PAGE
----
Chris Knipp Writing: Movies, Politics, Art

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PostPosted: Tue Jun 21, 2011 10:35 am 
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Slugs and hugs

Summer blockbusters come in different colors. The comic book superhero epics satisfy those who like to watch musclebound representatives of good in lycra unitards trumping evil in CGI- expanded battles. The "Fast" series is something else again. It lets us hang with the bad boys and their babes, guys with grease on their hands who like to race muscle cars. The "Fast" movies are all about machismo and camaraderie. The latest in the franchise begins, as before, with the alliance of an ex-cop, Brian O'Conner (Paul Walker) and an ex-con, Dom Toretto (Vin Diesel). Don't even think about who's the bad guy. Fast Five opens with Toretto getting sprung -- via a spectacular bus-car wreck, naturally -- on the way to jail. Then they head down to partner Vince (Matt Schulze) in Rio and he sets them up to participate in a super heist to liberate fast cars from a freight train, as spectacular as it is implausible -- and fraught with extra dangers when the DEA turns out to be custodians of the cars. The rest of the story transpires in Brazil.

After being captured and literally strung up by the head of the Rio drug trade, Brian and Dom resolve to get back at him and seize his wealth. The villain is one Hernan Reyes (Joaquim de Almeida). Continuing the blurring of moral lines, even Reyes isn't all bad. He wins the hearts and minds of favela-dwellers by providing them with education and medical care. Having found a computer chip in a car that reveals the secrets of Reyes' operations, Brian and Dom organize a colorful team brought in from stateside. It includes Sung Kang, Ludacris, Tyrese Gibson, and lots more, including franchise alums Matt Schulze as Vince and Gal Gadot as Gisele). The plan: to stage that one last caper by grabbing the bulk of Reyes' dough, a pot estimated at $100 million. Enough to make them, well, financially independent, I guess. Meanwhile due to the car thefts, Dom's arch enemy DEA agent Luke Hobbs (Dwayne Johnson) comes down to catch Dom -- but (another blurring of lines) he teams up later with Dom and Brian to get Reyes.

Luke tries to arrest Dom at one point in a crowded place but Dom tells him he can't do it. "This is Brazil," he says, pronouncing it the Brazilian way, "bra-ZEE-you." Guns are trained on Luke by the gang's allies. "That's a lot of heat," says Luke's soulful local female ally (Elsa Pataky), a bereaved lady cop Dom has also formed an an alliance with. Luke walks away, his dignity intact. In their face-off Dom and Luke stood so close they could have kissed.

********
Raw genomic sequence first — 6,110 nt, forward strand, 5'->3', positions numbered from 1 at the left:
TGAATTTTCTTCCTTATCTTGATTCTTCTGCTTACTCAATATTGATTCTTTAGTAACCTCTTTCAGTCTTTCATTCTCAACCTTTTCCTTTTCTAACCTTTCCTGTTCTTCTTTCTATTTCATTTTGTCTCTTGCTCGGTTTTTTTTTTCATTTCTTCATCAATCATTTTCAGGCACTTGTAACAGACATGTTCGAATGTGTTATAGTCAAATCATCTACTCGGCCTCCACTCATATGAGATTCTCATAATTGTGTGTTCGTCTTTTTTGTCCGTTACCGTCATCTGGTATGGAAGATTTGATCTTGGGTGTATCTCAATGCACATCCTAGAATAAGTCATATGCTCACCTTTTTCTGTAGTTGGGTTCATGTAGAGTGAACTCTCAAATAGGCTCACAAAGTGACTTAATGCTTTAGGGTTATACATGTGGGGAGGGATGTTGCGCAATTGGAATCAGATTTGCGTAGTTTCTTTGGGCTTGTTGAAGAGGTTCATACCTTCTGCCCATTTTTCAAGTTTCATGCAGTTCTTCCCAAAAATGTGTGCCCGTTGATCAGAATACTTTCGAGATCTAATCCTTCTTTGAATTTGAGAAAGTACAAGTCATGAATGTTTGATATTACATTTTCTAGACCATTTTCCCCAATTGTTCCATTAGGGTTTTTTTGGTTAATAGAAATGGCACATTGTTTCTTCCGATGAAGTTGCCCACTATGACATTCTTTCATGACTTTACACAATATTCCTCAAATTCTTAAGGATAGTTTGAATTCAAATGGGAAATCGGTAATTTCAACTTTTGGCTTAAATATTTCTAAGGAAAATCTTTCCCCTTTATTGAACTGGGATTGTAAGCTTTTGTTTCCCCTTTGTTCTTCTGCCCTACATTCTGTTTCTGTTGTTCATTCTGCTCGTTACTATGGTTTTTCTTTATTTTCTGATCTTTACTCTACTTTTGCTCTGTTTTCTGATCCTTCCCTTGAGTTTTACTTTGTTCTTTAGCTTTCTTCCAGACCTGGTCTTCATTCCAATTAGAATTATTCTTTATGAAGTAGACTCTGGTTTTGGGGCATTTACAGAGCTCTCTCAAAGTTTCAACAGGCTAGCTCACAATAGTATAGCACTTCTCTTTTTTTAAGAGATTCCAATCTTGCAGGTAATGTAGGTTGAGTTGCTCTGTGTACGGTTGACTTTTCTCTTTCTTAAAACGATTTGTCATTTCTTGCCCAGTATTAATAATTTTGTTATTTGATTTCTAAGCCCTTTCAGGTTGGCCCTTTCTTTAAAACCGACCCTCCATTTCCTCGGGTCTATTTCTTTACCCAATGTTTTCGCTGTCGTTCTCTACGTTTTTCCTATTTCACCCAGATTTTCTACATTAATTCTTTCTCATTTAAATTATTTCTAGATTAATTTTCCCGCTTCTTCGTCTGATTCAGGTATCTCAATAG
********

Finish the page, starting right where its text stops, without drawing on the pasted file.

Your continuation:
This movie is as enjoyable as it is implausible. When the multi-racial American gang sets fire to one of Reyes' money stashes, he consolidates the rest -- at the central police headquarters' vault. Who knew that Rio had state of the art cop cars, and ditto vault? The boys sneak a remote-controlled toy car into the police station to suss out the vault. The way the vault gets stolen is outrageously far-fetched, but the beauty of it is that, as always in this francise, the fun involves racing cars, and Brian never deserts Dom.
"What a mess!" Hobbs declares at the end of the chase -- and the mess includes a world of destroyed property and a heap of dead bodies. No matter: they get away with it, and Reyes gets trumped and fleeced. The caper is a disappointment, though. Even the lame but stylish Takers had something more satisfying, in caper terms. Its robbery was absurd in its Rube Goldberg complexity but it did all try to connect. If you think of a really great caper film like Jules Dassin's Rififi or a great bank robbery film like Michael Mann's Thief, the writing and the action of Fast Five leave much to be desired as suspenseful crime narrative. We have to be satisfied with the kinetic excitement alone, and the fact that Vin and Paul and the supporting cast are charismatic.

The movie is a feast of togetherness. There is much emphasis on family ties, parenthood, and the warmth of brotherhood. There are roof-hopping favela chases and kids with automatic weapons out of City of God, but along with the slugs there are lots of hugs. And the cinematography by Stephen F. Windon, featuring an appealingly distressed-looking earth-toned color scheme, is as warm as the bad-boy relationships. It's all in the family: Brian's girlfriend is Dom's sister, Mia Toretto (Jordana Brewster). They do a triple hug at the end. Mia's romantic dream for her and Brian is to settle down in a country with no extradition treaty with the US. She's pregnant: a happy little family is coming. Luke lets them walk, for now. But he'll be coming -- and so will a sequel.

Moving the action to Brazil this time injects the right fresh note into this, the fifth film in the series. Due to the involvement of gangsters and a major crime caper there's more shooting in this than any prevous "Fast" movie. But the reunion of many previous regulars as well as the hot Latin setting establish a cozy atmosphere. There are more slugs, but also more hugs. In delivering a constant cycle of dazzling action sequences and still maintaing the charisma and love with rich production values and a large and interesting cast, Fast Five could be the "Fast" francise's best iteration yet, and it delivers excellent summer entertainment. Of course it lacks the subtlety of the best crime-action films of the past, but as blockbusters go, it satisfies, and without wasting a single yard of lycra.
┬ęChris Knipp 2011

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